Pennsylvania workers know that in construction and industrial fields, workers may occasionally be exposed to dangerous substances. One particularly hazardous material is silica, which can lead to cancer and death for workers who breathe in the particles. Those who have contracted illnesses because of on-the-job exposure to this and other dangerous materials could be eligible for workers' compensation benefits.
The government has known for decades that silica is a particularly lethal substance, and exposure can have grave consequences. In 1974, the National Institute for Occupational Safety and Health set a limit on silica exposure for industrial workers, but experts have argued that these limits should be reduced. As regulatory agencies have debated limits over decades, thousands of workers have suffered. The Occupational Safety and Health Administration (OSHA) estimates that silica has endangered 2.2 million workers.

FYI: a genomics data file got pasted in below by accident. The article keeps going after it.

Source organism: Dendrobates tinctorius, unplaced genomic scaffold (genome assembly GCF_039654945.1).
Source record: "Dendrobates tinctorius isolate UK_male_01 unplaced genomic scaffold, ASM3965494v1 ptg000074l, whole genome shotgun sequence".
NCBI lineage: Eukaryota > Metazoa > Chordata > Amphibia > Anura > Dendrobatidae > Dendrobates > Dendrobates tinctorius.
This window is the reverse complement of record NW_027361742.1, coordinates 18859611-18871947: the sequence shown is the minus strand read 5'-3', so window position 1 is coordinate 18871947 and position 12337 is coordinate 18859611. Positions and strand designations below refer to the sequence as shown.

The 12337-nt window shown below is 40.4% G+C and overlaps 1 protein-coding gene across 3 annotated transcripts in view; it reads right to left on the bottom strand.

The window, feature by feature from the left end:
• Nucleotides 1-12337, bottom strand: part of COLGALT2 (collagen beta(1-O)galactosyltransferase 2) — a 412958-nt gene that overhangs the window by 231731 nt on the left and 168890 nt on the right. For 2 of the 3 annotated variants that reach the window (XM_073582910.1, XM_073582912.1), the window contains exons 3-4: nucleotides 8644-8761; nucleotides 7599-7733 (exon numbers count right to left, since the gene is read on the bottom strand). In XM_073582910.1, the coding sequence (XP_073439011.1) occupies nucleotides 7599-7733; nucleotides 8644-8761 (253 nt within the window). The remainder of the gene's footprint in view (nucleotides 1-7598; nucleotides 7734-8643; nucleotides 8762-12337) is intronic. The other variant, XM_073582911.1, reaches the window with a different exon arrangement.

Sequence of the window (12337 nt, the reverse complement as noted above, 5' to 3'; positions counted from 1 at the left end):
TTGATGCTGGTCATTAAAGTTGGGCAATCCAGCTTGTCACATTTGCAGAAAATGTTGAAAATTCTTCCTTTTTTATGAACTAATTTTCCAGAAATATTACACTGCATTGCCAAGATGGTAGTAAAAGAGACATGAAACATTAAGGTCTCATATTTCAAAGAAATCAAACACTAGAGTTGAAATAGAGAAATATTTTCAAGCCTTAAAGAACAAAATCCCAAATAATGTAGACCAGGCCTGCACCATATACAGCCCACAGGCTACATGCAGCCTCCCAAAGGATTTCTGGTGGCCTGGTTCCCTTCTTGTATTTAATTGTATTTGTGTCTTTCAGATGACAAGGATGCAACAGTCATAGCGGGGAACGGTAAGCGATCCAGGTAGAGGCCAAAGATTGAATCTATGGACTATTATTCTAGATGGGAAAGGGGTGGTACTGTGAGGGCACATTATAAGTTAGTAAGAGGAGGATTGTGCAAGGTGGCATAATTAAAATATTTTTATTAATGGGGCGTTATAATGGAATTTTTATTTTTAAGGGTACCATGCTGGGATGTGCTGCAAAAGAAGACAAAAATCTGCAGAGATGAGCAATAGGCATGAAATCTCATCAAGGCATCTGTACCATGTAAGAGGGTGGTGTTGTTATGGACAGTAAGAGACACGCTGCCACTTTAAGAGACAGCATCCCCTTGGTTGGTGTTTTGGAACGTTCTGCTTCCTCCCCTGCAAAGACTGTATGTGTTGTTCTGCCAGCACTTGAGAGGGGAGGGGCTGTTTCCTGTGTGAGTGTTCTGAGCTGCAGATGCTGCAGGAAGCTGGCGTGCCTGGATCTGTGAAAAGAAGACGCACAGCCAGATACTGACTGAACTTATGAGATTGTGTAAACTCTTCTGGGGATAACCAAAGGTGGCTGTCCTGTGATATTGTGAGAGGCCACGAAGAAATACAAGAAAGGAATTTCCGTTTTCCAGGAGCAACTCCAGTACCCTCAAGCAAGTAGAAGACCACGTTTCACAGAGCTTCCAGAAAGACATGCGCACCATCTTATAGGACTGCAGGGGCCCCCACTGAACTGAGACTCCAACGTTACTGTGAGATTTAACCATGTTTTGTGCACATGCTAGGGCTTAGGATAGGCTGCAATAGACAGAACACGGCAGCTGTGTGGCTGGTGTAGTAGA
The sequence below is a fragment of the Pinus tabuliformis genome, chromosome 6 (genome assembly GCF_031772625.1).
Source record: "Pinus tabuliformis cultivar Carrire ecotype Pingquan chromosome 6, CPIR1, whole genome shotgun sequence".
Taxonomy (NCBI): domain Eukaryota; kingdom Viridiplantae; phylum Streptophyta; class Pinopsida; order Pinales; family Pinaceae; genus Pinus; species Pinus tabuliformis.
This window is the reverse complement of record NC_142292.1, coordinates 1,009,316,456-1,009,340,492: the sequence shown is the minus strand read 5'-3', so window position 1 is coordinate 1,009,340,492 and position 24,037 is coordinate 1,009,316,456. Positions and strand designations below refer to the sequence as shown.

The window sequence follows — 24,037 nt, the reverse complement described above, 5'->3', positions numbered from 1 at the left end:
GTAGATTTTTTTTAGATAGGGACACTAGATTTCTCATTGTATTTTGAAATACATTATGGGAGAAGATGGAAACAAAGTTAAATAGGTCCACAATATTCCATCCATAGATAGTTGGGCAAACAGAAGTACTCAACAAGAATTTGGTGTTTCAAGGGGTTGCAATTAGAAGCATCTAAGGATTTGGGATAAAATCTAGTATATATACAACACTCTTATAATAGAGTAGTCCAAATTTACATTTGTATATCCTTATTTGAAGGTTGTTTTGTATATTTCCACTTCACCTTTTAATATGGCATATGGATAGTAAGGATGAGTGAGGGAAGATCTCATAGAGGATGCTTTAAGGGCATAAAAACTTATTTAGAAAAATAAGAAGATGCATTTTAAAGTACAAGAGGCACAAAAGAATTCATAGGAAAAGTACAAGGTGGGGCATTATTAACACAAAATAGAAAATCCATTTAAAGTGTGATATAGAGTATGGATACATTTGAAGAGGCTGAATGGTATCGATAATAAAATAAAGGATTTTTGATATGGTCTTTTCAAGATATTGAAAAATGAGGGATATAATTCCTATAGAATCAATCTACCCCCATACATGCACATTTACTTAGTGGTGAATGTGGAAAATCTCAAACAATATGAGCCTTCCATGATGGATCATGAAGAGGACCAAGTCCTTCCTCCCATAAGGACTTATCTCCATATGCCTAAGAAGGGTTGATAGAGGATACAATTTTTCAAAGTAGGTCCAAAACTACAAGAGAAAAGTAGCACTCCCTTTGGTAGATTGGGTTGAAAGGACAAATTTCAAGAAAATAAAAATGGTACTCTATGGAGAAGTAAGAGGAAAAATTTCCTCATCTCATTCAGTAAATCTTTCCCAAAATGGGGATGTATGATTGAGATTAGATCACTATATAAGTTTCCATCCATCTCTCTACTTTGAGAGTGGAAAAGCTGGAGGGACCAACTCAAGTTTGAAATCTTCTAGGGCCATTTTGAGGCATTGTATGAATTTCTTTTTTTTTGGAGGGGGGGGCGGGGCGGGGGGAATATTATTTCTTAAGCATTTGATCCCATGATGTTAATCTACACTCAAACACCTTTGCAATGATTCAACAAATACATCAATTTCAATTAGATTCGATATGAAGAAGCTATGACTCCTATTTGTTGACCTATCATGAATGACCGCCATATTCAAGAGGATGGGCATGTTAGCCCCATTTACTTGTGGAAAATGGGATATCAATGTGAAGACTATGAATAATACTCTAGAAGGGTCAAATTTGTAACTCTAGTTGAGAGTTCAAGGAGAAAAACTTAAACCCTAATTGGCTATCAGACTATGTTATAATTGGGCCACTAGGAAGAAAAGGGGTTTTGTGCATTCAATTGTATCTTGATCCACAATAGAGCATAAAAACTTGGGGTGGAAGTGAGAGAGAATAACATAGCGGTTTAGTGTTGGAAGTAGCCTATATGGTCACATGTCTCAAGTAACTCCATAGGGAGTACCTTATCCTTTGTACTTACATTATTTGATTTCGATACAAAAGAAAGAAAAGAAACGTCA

In 2007 alone, approximately 53,000 individuals died due to work-related illnesses. Experts believe that these numbers are high not just because of the failures and mistakes of employers, but also because government regulations fail to protect employees. Any Pennsylvania worker who has suffered because of a work-related illness or injury would be wise to protect his or her rights and pursue fair compensation.
Injured or ill employees may need to work as their own advocate by taking steps to understand their rights regarding compensation. Despite the failure of regulations on dangerous material exposure, workers' compensation benefits should be granted to those who have suffered because of their job. Applying for benefits or appealing a denial can be a cumbersome process, but an individual has a higher chance of success with the help of qualified legal counsel.
Source: slate.com, "Working to Death", Jamie Smith Hopkins, Maryam Jameel and Jim Morris, June 30, 2015